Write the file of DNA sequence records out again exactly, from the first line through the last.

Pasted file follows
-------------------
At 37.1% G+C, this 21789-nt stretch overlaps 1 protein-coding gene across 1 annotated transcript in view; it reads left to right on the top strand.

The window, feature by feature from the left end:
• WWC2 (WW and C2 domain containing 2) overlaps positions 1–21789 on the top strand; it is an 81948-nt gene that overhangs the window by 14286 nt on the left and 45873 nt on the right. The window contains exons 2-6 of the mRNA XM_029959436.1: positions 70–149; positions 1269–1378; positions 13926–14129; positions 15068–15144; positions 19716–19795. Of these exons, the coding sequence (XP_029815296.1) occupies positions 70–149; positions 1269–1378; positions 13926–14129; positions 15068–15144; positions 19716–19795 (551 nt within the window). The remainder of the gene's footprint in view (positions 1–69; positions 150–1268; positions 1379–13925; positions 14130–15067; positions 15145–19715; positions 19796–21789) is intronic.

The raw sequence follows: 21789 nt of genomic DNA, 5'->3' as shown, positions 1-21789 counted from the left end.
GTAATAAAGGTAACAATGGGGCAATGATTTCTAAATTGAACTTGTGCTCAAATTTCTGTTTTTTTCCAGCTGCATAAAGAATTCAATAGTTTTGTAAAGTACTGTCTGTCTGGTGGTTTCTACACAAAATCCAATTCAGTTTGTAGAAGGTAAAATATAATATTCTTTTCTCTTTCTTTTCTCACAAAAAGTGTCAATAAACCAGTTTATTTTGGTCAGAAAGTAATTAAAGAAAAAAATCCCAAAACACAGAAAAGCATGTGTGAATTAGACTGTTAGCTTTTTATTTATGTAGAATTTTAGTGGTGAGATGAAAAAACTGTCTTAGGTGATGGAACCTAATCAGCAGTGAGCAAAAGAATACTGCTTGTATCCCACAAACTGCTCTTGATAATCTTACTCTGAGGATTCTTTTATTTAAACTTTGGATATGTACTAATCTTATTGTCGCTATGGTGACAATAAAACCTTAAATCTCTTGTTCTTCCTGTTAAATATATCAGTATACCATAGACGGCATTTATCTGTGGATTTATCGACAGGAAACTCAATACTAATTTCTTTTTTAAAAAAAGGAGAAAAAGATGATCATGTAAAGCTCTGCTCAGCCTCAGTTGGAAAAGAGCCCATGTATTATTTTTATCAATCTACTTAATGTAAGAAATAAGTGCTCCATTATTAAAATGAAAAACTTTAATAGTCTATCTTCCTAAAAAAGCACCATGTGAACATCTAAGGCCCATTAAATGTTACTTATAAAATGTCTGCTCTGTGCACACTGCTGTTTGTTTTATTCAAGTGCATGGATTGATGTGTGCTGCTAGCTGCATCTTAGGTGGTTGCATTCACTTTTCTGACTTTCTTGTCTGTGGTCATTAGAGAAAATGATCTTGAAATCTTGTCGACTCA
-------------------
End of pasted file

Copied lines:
At 37.1% G+C, this 21789-nt stretch overlaps 1 protein-coding gene across 1 annotated transcript in view; it reads left to right on the top strand.

The window, feature by feature from the left end:
• WWC2 (WW and C2 domain containing 2) overlaps positions 1–21789 on the top strand; it is an 81948-nt gene that overhangs the window by 14286 nt on the left and 45873 nt on the right. The window contains exons 2-6 of the mRNA XM_029959436.1: positions 70–149; positions 1269–1378; positions 13926–14129; positions 15068–15144; positions 19716–19795. Of these exons, the coding sequence (XP_029815296.1) occupies positions 70–149; positions 1269–1378; positions 13926–14129; positions 15068–15144; positions 19716–19795 (551 nt within the window). The remainder of the gene's footprint in view (positions 1–69; positions 150–1268; positions 1379–13925; positions 14130–15067; positions 15145–19715; positions 19796–21789) is intronic.

The raw sequence follows: 21789 nt of genomic DNA, 5'->3' as shown, positions 1-21789 counted from the left end.
GTAATAAAGGTAACAATGGGGCAATGATTTCTAAATTGAACTTGTGCTCAAATTTCTGTTTTTTTCCAGCTGCATAAAGAATTCAATAGTTTTGTAAAGTACTGTCTGTCTGGTGGTTTCTACACAAAATCCAATTCAGTTTGTAGAAGGTAAAATATAATATTCTTTTCTCTTTCTTTTCTCACAAAAAGTGTCAATAAACCAGTTTATTTTGGTCAGAAAGTAATTAAAGAAAAAAATCCCAAAACACAGAAAAGCATGTGTGAATTAGACTGTTAGCTTTTTATTTATGTAGAATTTTAGTGGTGAGATGAAAAAACTGTCTTAGGTGATGGAACCTAATCAGCAGTGAGCAAAAGAATACTGCTTGTATCCCACAAACTGCTCTTGATAATCTTACTCTGAGGATTCTTTTATTTAAACTTTGGATATGTACTAATCTTATTGTCGCTATGGTGACAATAAAACCTTAAATCTCTTGTTCTTCCTGTTAAATATATCAGTATACCATAGACGGCATTTATCTGTGGATTTATCGACAGGAAACTCAATACTAATTTCTTTTTTAAAAAAAGGAGAAAAAGATGATCATGTAAAGCTCTGCTCAGCCTCAGTTGGAAAAGAGCCCATGTATTATTTTTATCAATCTACTTAATGTAAGAAATAAGTGCTCCATTATTAAAATGAAAAACTTTAATAGTCTATCTTCCTAAAAAAGCACCATGTGAACATCTAAGGCCCATTAAATGTTACTTATAAAATGTCTGCTCTGTGCACACTGCTGTTTGTTTTATTCAAGTGCATGGATTGATGTGTGCTGCTAGCTGCATCTTAGGTGGTTGCATTCACTTTTCTGACTTTCTTGTCTGTGGTCATTAGAGAAAATGATCTTGAAATCTTGTCGACTCA